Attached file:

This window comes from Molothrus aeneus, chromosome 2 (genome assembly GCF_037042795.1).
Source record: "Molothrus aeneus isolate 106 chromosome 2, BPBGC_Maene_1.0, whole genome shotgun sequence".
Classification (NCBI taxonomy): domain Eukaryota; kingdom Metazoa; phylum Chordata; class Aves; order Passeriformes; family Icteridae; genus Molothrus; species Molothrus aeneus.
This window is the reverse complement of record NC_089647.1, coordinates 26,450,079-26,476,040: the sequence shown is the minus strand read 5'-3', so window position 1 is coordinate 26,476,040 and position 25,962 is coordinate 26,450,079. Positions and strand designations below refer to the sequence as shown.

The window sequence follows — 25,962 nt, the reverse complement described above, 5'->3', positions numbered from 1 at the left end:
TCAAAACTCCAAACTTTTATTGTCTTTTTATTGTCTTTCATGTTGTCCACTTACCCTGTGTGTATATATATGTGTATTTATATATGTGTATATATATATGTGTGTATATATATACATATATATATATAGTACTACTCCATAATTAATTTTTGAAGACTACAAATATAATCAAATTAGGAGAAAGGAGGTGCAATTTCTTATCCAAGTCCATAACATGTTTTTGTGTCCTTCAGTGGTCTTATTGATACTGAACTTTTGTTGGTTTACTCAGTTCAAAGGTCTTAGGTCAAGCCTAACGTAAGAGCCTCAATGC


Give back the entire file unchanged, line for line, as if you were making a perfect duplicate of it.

This window comes from Molothrus aeneus, chromosome 2 (genome assembly GCF_037042795.1).
Source record: "Molothrus aeneus isolate 106 chromosome 2, BPBGC_Maene_1.0, whole genome shotgun sequence".
Classification (NCBI taxonomy): domain Eukaryota; kingdom Metazoa; phylum Chordata; class Aves; order Passeriformes; family Icteridae; genus Molothrus; species Molothrus aeneus.
This window is the reverse complement of record NC_089647.1, coordinates 26,450,079-26,476,040: the sequence shown is the minus strand read 5'-3', so window position 1 is coordinate 26,476,040 and position 25,962 is coordinate 26,450,079. Positions and strand designations below refer to the sequence as shown.

The window sequence follows — 25,962 nt, the reverse complement described above, 5'->3', positions numbered from 1 at the left end:
TCAAAACTCCAAACTTTTATTGTCTTTTTATTGTCTTTCATGTTGTCCACTTACCCTGTGTGTATATATATGTGTATTTATATATGTGTATATATATATGTGTGTATATATATACATATATATATATAGTACTACTCCATAATTAATTTTTGAAGACTACAAATATAATCAAATTAGGAGAAAGGAGGTGCAATTTCTTATCCAAGTCCATAACATGTTTTTGTGTCCTTCAGTGGTCTTATTGATACTGAACTTTTGTTGGTTTACTCAGTTCAAAGGTCTTAGGTCAAGCCTAACGTAAGAGCCTCAATGC